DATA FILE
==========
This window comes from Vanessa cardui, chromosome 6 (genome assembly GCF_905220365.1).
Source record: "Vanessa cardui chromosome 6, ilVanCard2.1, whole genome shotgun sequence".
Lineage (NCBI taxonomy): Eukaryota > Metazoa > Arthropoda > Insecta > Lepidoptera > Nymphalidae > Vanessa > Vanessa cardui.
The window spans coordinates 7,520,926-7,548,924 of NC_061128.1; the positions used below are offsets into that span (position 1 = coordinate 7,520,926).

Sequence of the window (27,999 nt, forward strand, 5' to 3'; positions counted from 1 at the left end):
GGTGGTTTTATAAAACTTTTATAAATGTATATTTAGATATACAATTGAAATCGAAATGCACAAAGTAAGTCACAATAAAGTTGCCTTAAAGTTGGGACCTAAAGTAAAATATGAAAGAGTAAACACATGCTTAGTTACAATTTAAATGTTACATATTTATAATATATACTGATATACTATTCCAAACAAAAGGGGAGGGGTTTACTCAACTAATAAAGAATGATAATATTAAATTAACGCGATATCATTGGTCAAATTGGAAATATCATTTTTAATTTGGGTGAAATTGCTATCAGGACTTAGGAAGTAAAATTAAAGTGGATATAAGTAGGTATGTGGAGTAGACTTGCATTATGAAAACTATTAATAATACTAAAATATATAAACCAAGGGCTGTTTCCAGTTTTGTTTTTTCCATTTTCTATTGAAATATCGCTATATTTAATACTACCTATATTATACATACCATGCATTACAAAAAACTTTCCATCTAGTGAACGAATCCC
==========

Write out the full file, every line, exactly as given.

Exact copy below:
This window comes from Vanessa cardui, chromosome 6 (genome assembly GCF_905220365.1).
Source record: "Vanessa cardui chromosome 6, ilVanCard2.1, whole genome shotgun sequence".
Lineage (NCBI taxonomy): Eukaryota > Metazoa > Arthropoda > Insecta > Lepidoptera > Nymphalidae > Vanessa > Vanessa cardui.
The window spans coordinates 7,520,926-7,548,924 of NC_061128.1; the positions used below are offsets into that span (position 1 = coordinate 7,520,926).

Sequence of the window (27,999 nt, forward strand, 5' to 3'; positions counted from 1 at the left end):
GGTGGTTTTATAAAACTTTTATAAATGTATATTTAGATATACAATTGAAATCGAAATGCACAAAGTAAGTCACAATAAAGTTGCCTTAAAGTTGGGACCTAAAGTAAAATATGAAAGAGTAAACACATGCTTAGTTACAATTTAAATGTTACATATTTATAATATATACTGATATACTATTCCAAACAAAAGGGGAGGGGTTTACTCAACTAATAAAGAATGATAATATTAAATTAACGCGATATCATTGGTCAAATTGGAAATATCATTTTTAATTTGGGTGAAATTGCTATCAGGACTTAGGAAGTAAAATTAAAGTGGATATAAGTAGGTATGTGGAGTAGACTTGCATTATGAAAACTATTAATAATACTAAAATATATAAACCAAGGGCTGTTTCCAGTTTTGTTTTTTCCATTTTCTATTGAAATATCGCTATATTTAATACTACCTATATTATACATACCATGCATTACAAAAAACTTTCCATCTAGTGAACGAATCCC